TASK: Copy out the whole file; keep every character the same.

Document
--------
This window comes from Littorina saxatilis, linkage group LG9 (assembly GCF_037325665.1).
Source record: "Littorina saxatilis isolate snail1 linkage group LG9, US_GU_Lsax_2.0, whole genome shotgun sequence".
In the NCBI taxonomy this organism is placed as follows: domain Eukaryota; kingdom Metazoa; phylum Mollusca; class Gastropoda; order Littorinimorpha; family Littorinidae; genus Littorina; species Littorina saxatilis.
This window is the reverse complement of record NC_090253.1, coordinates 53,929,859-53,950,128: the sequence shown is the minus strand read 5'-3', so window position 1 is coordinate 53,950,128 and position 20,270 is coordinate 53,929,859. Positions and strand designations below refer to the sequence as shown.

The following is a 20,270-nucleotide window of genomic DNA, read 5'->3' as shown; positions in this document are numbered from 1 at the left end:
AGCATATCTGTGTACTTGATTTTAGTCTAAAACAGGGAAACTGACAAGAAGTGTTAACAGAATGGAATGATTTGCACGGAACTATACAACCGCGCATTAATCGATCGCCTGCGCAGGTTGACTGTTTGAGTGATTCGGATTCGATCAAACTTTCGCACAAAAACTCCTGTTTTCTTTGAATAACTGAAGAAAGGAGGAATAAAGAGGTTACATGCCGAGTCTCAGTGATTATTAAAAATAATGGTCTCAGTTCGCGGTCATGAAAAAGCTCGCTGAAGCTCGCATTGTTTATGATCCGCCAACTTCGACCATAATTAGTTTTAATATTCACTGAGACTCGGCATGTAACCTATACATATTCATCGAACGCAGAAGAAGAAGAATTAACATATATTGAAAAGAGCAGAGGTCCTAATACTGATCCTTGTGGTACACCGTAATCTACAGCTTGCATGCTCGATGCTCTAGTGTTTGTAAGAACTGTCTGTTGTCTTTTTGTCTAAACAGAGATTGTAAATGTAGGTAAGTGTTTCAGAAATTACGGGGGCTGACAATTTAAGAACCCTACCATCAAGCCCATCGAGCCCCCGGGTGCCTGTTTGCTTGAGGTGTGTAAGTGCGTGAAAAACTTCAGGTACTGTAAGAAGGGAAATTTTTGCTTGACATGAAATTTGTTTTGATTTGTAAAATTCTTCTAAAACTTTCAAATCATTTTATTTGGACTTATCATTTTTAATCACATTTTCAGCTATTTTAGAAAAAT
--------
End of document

This window comes from Littorina saxatilis, linkage group LG9 (assembly GCF_037325665.1).
Source record: "Littorina saxatilis isolate snail1 linkage group LG9, US_GU_Lsax_2.0, whole genome shotgun sequence".
In the NCBI taxonomy this organism is placed as follows: domain Eukaryota; kingdom Metazoa; phylum Mollusca; class Gastropoda; order Littorinimorpha; family Littorinidae; genus Littorina; species Littorina saxatilis.
This window is the reverse complement of record NC_090253.1, coordinates 53,929,859-53,950,128: the sequence shown is the minus strand read 5'-3', so window position 1 is coordinate 53,950,128 and position 20,270 is coordinate 53,929,859. Positions and strand designations below refer to the sequence as shown.

The following is a 20,270-nucleotide window of genomic DNA, read 5'->3' as shown; positions in this document are numbered from 1 at the left end:
AGCATATCTGTGTACTTGATTTTAGTCTAAAACAGGGAAACTGACAAGAAGTGTTAACAGAATGGAATGATTTGCACGGAACTATACAACCGCGCATTAATCGATCGCCTGCGCAGGTTGACTGTTTGAGTGATTCGGATTCGATCAAACTTTCGCACAAAAACTCCTGTTTTCTTTGAATAACTGAAGAAAGGAGGAATAAAGAGGTTACATGCCGAGTCTCAGTGATTATTAAAAATAATGGTCTCAGTTCGCGGTCATGAAAAAGCTCGCTGAAGCTCGCATTGTTTATGATCCGCCAACTTCGACCATAATTAGTTTTAATATTCACTGAGACTCGGCATGTAACCTATACATATTCATCGAACGCAGAAGAAGAAGAATTAACATATATTGAAAAGAGCAGAGGTCCTAATACTGATCCTTGTGGTACACCGTAATCTACAGCTTGCATGCTCGATGCTCTAGTGTTTGTAAGAACTGTCTGTTGTCTTTTTGTCTAAACAGAGATTGTAAATGTAGGTAAGTGTTTCAGAAATTACGGGGGCTGACAATTTAAGAACCCTACCATCAAGCCCATCGAGCCCCCGGGTGCCTGTTTGCTTGAGGTGTGTAAGTGCGTGAAAAACTTCAGGTACTGTAAGAAGGGAAATTTTTGCTTGACATGAAATTTGTTTTGATTTGTAAAATTCTTCTAAAACTTTCAAATCATTTTATTTGGACTTATCATTTTTAATCACATTTTCAGCTATTTTAGAAAAAT